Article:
Let be the weight of the item,
be the profit accrued when the item
is carried in the knapsack, and
*C* be the capacity of the knapsack.
Let be a variable the value of which is either zero or one.
The variable has the value one
when the item is carried in the knapsack.

Given and ,
our *objective* is to maximize

subject to the constraint

Clearly, we can solve this problem by exhaustively enumerating
the feasible solutions and selecting the one with the highest profit.
However, since there are possible solutions,
the running time required for the brute-force solution
becomes prohibitive as *n* gets large.

An alternative is to use a greedy solution strategy which solves the problem by putting items into the knapsack one-by-one. This approach is greedy because once an item has been put into the knapsack, it is never removed.

How do we select the next item to be put into the knapsack? There are several possibilities:

**Greedy by Profit**- At each step select from the remaining items the one with the highest profit (provided the capacity of the knapsack is not exceeded). This approach tries to maximize the profit by choosing the most profitable items first.
**Greedy by Weight**- At each step select from the remaining items the one with the least weight (provided the capacity of the knapsack is not exceeded). This approach tries to maximize the profit by putting as many items into the knapsack as possible.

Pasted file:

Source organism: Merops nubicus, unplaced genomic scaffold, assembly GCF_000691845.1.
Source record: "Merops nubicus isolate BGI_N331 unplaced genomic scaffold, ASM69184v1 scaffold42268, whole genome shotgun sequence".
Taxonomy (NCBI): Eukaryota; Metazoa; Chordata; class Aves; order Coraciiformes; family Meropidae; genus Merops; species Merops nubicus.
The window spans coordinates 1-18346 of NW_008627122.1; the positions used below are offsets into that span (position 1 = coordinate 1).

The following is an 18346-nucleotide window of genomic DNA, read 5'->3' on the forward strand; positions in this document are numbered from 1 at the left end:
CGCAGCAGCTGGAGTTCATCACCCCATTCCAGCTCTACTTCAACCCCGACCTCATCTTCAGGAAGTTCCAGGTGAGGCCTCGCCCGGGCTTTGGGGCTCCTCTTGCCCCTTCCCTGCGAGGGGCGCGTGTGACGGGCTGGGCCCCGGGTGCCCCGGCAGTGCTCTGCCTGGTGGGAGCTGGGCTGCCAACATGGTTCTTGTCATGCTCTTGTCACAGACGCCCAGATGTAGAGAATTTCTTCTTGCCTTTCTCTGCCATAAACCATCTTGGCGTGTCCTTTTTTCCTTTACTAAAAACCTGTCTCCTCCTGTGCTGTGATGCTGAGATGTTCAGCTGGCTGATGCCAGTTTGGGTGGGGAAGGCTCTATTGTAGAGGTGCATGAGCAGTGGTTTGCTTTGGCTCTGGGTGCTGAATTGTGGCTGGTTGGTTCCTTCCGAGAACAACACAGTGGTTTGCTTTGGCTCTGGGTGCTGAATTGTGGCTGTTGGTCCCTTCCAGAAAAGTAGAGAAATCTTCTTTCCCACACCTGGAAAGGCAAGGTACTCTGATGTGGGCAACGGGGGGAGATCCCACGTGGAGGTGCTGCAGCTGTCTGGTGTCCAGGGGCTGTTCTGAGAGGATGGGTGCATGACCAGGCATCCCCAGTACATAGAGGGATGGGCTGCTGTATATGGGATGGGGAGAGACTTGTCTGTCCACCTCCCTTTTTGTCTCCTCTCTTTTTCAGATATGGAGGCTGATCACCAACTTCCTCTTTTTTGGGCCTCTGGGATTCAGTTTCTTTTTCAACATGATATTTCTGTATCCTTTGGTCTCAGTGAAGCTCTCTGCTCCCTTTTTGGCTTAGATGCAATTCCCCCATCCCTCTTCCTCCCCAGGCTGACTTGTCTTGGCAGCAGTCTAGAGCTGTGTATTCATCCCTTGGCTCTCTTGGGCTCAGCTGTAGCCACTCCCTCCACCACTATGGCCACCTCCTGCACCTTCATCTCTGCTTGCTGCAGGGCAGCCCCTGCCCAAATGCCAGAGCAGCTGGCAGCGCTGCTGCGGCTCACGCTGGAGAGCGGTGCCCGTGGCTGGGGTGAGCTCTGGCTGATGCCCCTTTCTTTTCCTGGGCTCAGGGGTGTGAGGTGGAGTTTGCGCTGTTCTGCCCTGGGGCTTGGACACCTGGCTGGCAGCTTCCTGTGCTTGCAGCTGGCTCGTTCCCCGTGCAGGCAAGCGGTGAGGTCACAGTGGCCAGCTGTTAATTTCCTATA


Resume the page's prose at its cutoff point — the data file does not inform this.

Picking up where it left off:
**Greedy by Profit Density**-
At each step select from the remaining items
the one with the largest
*profit density*, (provided the capacity of the knapsack is not exceeded). This approach tries to maximize the profit by choosing items with the largest profit per unit of weight.

greedy by | |||||||

| profit | weight | density | optimal solution | |||

1 | 100 | 40 | 0.4 | 1 | 0 | 0 | 0 |

2 | 50 | 35 | 0.7 | 0 | 0 | 1 | 1 |

3 | 45 | 18 | 0.4 | 0 | 1 | 0 | 1 |

4 | 20 | 4 | 0.2 | 0 | 1 | 1 | 0 |

5 | 10 | 10 | 1.0 | 0 | 1 | 1 | 0 |

6 | 5 | 2 | 0.4 | 0 | 1 | 1 | 1 |

total weight | 100 | 80 | 85 | 100 | |||

total profit | 40 | 34 | 51 | 55 |

The bottom line about greedy algorithms is this: Before using a greedy algorithm you must make sure that it always gives the correct answer. Fortunately, in many cases this is true.

Copyright © 1997 by Bruno R. Preiss, P.Eng. All rights reserved.